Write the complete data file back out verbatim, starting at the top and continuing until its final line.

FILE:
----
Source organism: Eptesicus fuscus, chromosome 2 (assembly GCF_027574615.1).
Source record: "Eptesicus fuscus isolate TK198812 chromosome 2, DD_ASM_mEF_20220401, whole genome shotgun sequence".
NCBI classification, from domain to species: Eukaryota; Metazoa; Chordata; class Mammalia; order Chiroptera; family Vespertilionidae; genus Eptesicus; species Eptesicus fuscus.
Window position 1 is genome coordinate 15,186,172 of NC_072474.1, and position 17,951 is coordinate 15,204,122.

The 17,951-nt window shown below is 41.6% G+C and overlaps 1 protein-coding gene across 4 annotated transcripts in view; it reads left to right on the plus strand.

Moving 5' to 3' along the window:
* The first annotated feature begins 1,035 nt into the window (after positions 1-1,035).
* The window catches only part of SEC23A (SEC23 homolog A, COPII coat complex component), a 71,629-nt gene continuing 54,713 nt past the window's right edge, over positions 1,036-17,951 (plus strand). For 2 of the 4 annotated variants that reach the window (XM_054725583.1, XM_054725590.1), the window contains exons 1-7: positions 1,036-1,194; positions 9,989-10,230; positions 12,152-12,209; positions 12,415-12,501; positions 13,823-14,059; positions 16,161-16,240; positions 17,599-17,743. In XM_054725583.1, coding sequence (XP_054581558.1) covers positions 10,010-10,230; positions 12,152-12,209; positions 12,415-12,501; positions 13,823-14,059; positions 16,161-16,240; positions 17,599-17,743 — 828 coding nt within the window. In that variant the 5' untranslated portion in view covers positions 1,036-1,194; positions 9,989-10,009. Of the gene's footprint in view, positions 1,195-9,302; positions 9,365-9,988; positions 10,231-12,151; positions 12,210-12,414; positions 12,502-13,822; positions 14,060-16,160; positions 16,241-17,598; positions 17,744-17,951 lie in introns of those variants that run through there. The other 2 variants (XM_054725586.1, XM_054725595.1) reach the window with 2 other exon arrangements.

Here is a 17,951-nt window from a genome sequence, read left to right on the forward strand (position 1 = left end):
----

Source organism: Eptesicus fuscus, chromosome 2 (assembly GCF_027574615.1).
Source record: "Eptesicus fuscus isolate TK198812 chromosome 2, DD_ASM_mEF_20220401, whole genome shotgun sequence".
NCBI classification, from domain to species: Eukaryota; Metazoa; Chordata; class Mammalia; order Chiroptera; family Vespertilionidae; genus Eptesicus; species Eptesicus fuscus.
Window position 1 is genome coordinate 15,186,172 of NC_072474.1, and position 17,951 is coordinate 15,204,122.

The 17,951-nt window shown below is 41.6% G+C and overlaps 1 protein-coding gene across 4 annotated transcripts in view; it reads left to right on the plus strand.

Moving 5' to 3' along the window:
* The first annotated feature begins 1,035 nt into the window (after positions 1-1,035).
* The window catches only part of SEC23A (SEC23 homolog A, COPII coat complex component), a 71,629-nt gene continuing 54,713 nt past the window's right edge, over positions 1,036-17,951 (plus strand). For 2 of the 4 annotated variants that reach the window (XM_054725583.1, XM_054725590.1), the window contains exons 1-7: positions 1,036-1,194; positions 9,989-10,230; positions 12,152-12,209; positions 12,415-12,501; positions 13,823-14,059; positions 16,161-16,240; positions 17,599-17,743. In XM_054725583.1, coding sequence (XP_054581558.1) covers positions 10,010-10,230; positions 12,152-12,209; positions 12,415-12,501; positions 13,823-14,059; positions 16,161-16,240; positions 17,599-17,743 — 828 coding nt within the window. In that variant the 5' untranslated portion in view covers positions 1,036-1,194; positions 9,989-10,009. Of the gene's footprint in view, positions 1,195-9,302; positions 9,365-9,988; positions 10,231-12,151; positions 12,210-12,414; positions 12,502-13,822; positions 14,060-16,160; positions 16,241-17,598; positions 17,744-17,951 lie in introns of those variants that run through there. The other 2 variants (XM_054725586.1, XM_054725595.1) reach the window with 2 other exon arrangements.

Here is a 17,951-nt window from a genome sequence, read left to right on the forward strand (position 1 = left end):